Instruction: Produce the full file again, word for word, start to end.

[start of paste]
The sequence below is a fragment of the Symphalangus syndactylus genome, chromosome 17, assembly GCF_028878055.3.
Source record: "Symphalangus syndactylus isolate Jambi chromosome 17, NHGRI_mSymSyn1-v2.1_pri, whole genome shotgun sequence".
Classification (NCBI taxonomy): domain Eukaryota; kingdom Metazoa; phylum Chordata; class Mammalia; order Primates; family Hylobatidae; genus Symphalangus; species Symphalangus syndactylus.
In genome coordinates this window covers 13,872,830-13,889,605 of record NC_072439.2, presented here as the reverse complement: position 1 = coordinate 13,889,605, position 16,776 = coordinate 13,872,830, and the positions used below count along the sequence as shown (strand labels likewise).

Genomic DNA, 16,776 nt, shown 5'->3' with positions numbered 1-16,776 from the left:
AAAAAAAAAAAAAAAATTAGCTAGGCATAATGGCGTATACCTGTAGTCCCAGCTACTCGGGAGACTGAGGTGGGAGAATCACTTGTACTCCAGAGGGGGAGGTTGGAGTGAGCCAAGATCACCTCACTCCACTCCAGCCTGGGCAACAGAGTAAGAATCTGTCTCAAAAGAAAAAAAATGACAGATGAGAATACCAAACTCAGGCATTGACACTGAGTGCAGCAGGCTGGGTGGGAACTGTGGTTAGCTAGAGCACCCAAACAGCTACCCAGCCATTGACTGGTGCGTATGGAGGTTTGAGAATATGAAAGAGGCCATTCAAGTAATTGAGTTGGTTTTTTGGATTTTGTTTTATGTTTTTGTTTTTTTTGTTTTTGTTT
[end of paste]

The sequence below is a fragment of the Symphalangus syndactylus genome, chromosome 17, assembly GCF_028878055.3.
Source record: "Symphalangus syndactylus isolate Jambi chromosome 17, NHGRI_mSymSyn1-v2.1_pri, whole genome shotgun sequence".
Classification (NCBI taxonomy): domain Eukaryota; kingdom Metazoa; phylum Chordata; class Mammalia; order Primates; family Hylobatidae; genus Symphalangus; species Symphalangus syndactylus.
In genome coordinates this window covers 13,872,830-13,889,605 of record NC_072439.2, presented here as the reverse complement: position 1 = coordinate 13,889,605, position 16,776 = coordinate 13,872,830, and the positions used below count along the sequence as shown (strand labels likewise).

Genomic DNA, 16,776 nt, shown 5'->3' with positions numbered 1-16,776 from the left:
AAAAAAAAAAAAAAAATTAGCTAGGCATAATGGCGTATACCTGTAGTCCCAGCTACTCGGGAGACTGAGGTGGGAGAATCACTTGTACTCCAGAGGGGGAGGTTGGAGTGAGCCAAGATCACCTCACTCCACTCCAGCCTGGGCAACAGAGTAAGAATCTGTCTCAAAAGAAAAAAAATGACAGATGAGAATACCAAACTCAGGCATTGACACTGAGTGCAGCAGGCTGGGTGGGAACTGTGGTTAGCTAGAGCACCCAAACAGCTACCCAGCCATTGACTGGTGCGTATGGAGGTTTGAGAATATGAAAGAGGCCATTCAAGTAATTGAGTTGGTTTTTTGGATTTTGTTTTATGTTTTTGTTTTTTTTGTTTTTGTTT